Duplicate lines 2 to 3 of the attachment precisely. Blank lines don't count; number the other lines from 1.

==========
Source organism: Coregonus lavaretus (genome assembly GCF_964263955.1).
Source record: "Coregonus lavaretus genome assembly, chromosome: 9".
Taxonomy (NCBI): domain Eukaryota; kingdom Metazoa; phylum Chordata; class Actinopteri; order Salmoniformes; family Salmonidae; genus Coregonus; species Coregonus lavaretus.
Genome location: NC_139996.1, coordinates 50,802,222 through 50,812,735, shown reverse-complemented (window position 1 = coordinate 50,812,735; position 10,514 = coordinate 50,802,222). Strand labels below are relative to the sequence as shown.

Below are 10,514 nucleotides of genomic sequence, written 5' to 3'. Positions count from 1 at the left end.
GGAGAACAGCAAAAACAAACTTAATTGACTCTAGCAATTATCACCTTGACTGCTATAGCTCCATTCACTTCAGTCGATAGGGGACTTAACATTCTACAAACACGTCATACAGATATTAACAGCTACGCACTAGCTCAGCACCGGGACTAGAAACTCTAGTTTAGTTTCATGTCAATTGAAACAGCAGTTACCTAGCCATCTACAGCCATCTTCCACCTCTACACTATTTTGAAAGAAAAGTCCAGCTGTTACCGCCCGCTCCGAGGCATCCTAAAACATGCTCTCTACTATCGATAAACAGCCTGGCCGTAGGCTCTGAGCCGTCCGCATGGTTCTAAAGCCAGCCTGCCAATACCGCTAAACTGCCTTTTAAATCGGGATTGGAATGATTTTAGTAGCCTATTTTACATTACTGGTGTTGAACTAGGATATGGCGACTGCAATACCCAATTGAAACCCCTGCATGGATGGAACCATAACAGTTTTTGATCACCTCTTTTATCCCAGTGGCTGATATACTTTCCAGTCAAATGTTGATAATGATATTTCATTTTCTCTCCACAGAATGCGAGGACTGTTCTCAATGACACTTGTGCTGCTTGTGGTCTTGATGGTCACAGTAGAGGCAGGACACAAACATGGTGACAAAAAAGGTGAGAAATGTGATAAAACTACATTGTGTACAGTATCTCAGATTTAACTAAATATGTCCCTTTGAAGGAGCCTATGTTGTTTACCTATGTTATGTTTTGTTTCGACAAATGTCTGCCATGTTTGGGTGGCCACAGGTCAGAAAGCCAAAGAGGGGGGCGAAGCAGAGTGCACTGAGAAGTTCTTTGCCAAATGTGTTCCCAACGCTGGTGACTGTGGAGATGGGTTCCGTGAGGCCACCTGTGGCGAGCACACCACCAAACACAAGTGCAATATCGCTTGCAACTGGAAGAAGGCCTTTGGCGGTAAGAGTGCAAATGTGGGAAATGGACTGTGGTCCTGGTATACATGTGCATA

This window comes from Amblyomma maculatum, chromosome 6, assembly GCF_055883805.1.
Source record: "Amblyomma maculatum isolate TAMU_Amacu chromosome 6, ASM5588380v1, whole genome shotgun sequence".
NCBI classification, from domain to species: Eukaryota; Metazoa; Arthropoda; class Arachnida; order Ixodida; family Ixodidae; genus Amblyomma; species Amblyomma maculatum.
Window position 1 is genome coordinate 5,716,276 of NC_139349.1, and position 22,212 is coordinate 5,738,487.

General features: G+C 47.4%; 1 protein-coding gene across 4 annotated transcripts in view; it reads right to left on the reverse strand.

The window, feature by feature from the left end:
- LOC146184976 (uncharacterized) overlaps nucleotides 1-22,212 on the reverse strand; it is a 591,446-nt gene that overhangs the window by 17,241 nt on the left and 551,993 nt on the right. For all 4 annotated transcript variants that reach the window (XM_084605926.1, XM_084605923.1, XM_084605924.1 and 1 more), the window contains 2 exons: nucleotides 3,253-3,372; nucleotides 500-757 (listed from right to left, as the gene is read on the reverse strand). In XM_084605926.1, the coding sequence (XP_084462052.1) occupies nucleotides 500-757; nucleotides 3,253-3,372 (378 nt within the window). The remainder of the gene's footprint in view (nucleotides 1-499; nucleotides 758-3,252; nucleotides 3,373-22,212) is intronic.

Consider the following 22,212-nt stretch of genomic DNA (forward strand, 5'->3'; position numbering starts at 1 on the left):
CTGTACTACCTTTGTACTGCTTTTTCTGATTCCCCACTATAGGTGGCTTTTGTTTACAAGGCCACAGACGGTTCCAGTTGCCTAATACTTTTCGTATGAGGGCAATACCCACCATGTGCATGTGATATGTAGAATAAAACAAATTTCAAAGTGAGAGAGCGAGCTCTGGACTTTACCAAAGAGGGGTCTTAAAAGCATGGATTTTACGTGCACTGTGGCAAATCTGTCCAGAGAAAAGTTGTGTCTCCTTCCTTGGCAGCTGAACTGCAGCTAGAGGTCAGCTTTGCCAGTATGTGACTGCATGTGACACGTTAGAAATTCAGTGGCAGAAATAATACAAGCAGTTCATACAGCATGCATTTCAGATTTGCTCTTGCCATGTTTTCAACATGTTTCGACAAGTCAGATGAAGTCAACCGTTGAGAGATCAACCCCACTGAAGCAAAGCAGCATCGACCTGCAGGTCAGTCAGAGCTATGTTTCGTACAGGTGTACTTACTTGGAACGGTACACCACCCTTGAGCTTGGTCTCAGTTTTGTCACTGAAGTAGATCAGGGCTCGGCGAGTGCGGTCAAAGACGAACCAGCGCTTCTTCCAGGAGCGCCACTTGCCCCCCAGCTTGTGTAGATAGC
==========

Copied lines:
Source record: "Coregonus lavaretus genome assembly, chromosome: 9".
Taxonomy (NCBI): domain Eukaryota; kingdom Metazoa; phylum Chordata; class Actinopteri; order Salmoniformes; family Salmonidae; genus Coregonus; species Coregonus lavaretus.